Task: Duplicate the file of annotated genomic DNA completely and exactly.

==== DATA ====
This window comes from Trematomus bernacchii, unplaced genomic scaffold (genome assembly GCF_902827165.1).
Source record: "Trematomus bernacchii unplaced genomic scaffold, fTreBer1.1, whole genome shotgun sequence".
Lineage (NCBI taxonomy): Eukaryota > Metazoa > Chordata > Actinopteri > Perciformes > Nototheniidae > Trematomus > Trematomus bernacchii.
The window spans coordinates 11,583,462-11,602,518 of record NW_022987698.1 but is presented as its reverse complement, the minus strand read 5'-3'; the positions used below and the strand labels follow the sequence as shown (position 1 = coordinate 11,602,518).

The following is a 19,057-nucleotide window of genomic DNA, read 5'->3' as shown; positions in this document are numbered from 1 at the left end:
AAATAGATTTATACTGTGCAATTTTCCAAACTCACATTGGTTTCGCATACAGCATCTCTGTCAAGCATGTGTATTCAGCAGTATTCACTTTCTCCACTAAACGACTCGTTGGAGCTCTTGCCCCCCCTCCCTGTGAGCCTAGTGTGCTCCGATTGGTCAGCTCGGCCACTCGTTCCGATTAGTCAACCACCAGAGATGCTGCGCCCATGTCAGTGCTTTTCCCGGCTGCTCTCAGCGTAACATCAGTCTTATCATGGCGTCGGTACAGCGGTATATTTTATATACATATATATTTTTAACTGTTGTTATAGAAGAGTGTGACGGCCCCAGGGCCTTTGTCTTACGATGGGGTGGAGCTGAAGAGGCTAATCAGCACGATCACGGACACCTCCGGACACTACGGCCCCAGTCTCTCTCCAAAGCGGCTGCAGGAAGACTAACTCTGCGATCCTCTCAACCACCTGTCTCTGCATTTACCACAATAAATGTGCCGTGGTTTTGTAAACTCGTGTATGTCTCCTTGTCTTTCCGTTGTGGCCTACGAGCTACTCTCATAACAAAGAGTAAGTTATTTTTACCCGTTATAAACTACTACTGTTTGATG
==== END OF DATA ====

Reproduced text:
This window comes from Trematomus bernacchii, unplaced genomic scaffold (genome assembly GCF_902827165.1).
Source record: "Trematomus bernacchii unplaced genomic scaffold, fTreBer1.1, whole genome shotgun sequence".
Lineage (NCBI taxonomy): Eukaryota > Metazoa > Chordata > Actinopteri > Perciformes > Nototheniidae > Trematomus > Trematomus bernacchii.
The window spans coordinates 11,583,462-11,602,518 of record NW_022987698.1 but is presented as its reverse complement, the minus strand read 5'-3'; the positions used below and the strand labels follow the sequence as shown (position 1 = coordinate 11,602,518).

The following is a 19,057-nucleotide window of genomic DNA, read 5'->3' as shown; positions in this document are numbered from 1 at the left end:
AAATAGATTTATACTGTGCAATTTTCCAAACTCACATTGGTTTCGCATACAGCATCTCTGTCAAGCATGTGTATTCAGCAGTATTCACTTTCTCCACTAAACGACTCGTTGGAGCTCTTGCCCCCCCTCCCTGTGAGCCTAGTGTGCTCCGATTGGTCAGCTCGGCCACTCGTTCCGATTAGTCAACCACCAGAGATGCTGCGCCCATGTCAGTGCTTTTCCCGGCTGCTCTCAGCGTAACATCAGTCTTATCATGGCGTCGGTACAGCGGTATATTTTATATACATATATATTTTTAACTGTTGTTATAGAAGAGTGTGACGGCCCCAGGGCCTTTGTCTTACGATGGGGTGGAGCTGAAGAGGCTAATCAGCACGATCACGGACACCTCCGGACACTACGGCCCCAGTCTCTCTCCAAAGCGGCTGCAGGAAGACTAACTCTGCGATCCTCTCAACCACCTGTCTCTGCATTTACCACAATAAATGTGCCGTGGTTTTGTAAACTCGTGTATGTCTCCTTGTCTTTCCGTTGTGGCCTACGAGCTACTCTCATAACAAAGAGTAAGTTATTTTTACCCGTTATAAACTACTACTGTTTGATG